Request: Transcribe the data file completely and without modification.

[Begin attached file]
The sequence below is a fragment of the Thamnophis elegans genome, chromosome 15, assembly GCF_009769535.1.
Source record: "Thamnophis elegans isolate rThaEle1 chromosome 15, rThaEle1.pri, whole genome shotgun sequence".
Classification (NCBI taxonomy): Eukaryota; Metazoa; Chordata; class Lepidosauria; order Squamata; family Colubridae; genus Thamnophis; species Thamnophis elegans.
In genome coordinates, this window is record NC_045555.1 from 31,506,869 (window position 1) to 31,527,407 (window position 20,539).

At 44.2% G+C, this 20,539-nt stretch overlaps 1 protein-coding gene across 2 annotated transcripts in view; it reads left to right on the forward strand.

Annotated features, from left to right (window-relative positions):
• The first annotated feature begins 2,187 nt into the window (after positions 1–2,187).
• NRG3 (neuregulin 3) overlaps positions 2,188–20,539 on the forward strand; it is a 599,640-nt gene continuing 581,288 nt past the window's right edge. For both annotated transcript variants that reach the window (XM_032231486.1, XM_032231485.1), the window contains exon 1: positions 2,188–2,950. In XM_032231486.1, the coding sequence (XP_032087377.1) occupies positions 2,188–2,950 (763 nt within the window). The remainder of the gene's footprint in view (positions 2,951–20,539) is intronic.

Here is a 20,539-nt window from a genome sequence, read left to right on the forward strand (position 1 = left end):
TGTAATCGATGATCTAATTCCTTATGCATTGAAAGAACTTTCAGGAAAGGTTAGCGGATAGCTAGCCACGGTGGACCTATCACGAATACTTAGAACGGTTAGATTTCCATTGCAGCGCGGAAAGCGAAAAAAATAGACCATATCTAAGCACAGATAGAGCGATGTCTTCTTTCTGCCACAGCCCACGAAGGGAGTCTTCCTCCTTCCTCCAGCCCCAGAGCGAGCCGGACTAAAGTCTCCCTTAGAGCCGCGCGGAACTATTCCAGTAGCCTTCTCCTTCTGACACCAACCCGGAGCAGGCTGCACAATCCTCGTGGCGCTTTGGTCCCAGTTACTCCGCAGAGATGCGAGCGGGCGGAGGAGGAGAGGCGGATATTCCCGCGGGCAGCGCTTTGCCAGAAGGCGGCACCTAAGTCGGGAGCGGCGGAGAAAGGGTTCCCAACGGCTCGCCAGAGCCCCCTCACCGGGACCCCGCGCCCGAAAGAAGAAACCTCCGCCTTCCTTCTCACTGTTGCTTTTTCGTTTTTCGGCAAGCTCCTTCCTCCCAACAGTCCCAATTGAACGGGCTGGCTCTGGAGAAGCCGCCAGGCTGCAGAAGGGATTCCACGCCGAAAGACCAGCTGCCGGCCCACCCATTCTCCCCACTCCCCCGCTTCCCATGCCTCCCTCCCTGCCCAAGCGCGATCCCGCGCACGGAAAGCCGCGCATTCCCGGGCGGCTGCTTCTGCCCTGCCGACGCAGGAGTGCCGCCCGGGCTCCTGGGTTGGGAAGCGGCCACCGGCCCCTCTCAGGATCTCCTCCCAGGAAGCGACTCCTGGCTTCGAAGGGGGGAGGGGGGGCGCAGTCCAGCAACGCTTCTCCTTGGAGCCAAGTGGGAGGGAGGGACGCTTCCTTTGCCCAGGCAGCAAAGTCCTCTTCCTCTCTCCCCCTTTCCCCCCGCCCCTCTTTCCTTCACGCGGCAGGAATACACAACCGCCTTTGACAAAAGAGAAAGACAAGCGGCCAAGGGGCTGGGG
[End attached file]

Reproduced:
The sequence below is a fragment of the Thamnophis elegans genome, chromosome 15, assembly GCF_009769535.1.
Source record: "Thamnophis elegans isolate rThaEle1 chromosome 15, rThaEle1.pri, whole genome shotgun sequence".
Classification (NCBI taxonomy): Eukaryota; Metazoa; Chordata; class Lepidosauria; order Squamata; family Colubridae; genus Thamnophis; species Thamnophis elegans.
In genome coordinates, this window is record NC_045555.1 from 31,506,869 (window position 1) to 31,527,407 (window position 20,539).

At 44.2% G+C, this 20,539-nt stretch overlaps 1 protein-coding gene across 2 annotated transcripts in view; it reads left to right on the forward strand.

Annotated features, from left to right (window-relative positions):
• The first annotated feature begins 2,187 nt into the window (after positions 1–2,187).
• NRG3 (neuregulin 3) overlaps positions 2,188–20,539 on the forward strand; it is a 599,640-nt gene continuing 581,288 nt past the window's right edge. For both annotated transcript variants that reach the window (XM_032231486.1, XM_032231485.1), the window contains exon 1: positions 2,188–2,950. In XM_032231486.1, the coding sequence (XP_032087377.1) occupies positions 2,188–2,950 (763 nt within the window). The remainder of the gene's footprint in view (positions 2,951–20,539) is intronic.

Here is a 20,539-nt window from a genome sequence, read left to right on the forward strand (position 1 = left end):
TGTAATCGATGATCTAATTCCTTATGCATTGAAAGAACTTTCAGGAAAGGTTAGCGGATAGCTAGCCACGGTGGACCTATCACGAATACTTAGAACGGTTAGATTTCCATTGCAGCGCGGAAAGCGAAAAAAATAGACCATATCTAAGCACAGATAGAGCGATGTCTTCTTTCTGCCACAGCCCACGAAGGGAGTCTTCCTCCTTCCTCCAGCCCCAGAGCGAGCCGGACTAAAGTCTCCCTTAGAGCCGCGCGGAACTATTCCAGTAGCCTTCTCCTTCTGACACCAACCCGGAGCAGGCTGCACAATCCTCGTGGCGCTTTGGTCCCAGTTACTCCGCAGAGATGCGAGCGGGCGGAGGAGGAGAGGCGGATATTCCCGCGGGCAGCGCTTTGCCAGAAGGCGGCACCTAAGTCGGGAGCGGCGGAGAAAGGGTTCCCAACGGCTCGCCAGAGCCCCCTCACCGGGACCCCGCGCCCGAAAGAAGAAACCTCCGCCTTCCTTCTCACTGTTGCTTTTTCGTTTTTCGGCAAGCTCCTTCCTCCCAACAGTCCCAATTGAACGGGCTGGCTCTGGAGAAGCCGCCAGGCTGCAGAAGGGATTCCACGCCGAAAGACCAGCTGCCGGCCCACCCATTCTCCCCACTCCCCCGCTTCCCATGCCTCCCTCCCTGCCCAAGCGCGATCCCGCGCACGGAAAGCCGCGCATTCCCGGGCGGCTGCTTCTGCCCTGCCGACGCAGGAGTGCCGCCCGGGCTCCTGGGTTGGGAAGCGGCCACCGGCCCCTCTCAGGATCTCCTCCCAGGAAGCGACTCCTGGCTTCGAAGGGGGGAGGGGGGGCGCAGTCCAGCAACGCTTCTCCTTGGAGCCAAGTGGGAGGGAGGGACGCTTCCTTTGCCCAGGCAGCAAAGTCCTCTTCCTCTCTCCCCCTTTCCCCCCGCCCCTCTTTCCTTCACGCGGCAGGAATACACAACCGCCTTTGACAAAAGAGAAAGACAAGCGGCCAAGGGGCTGGGG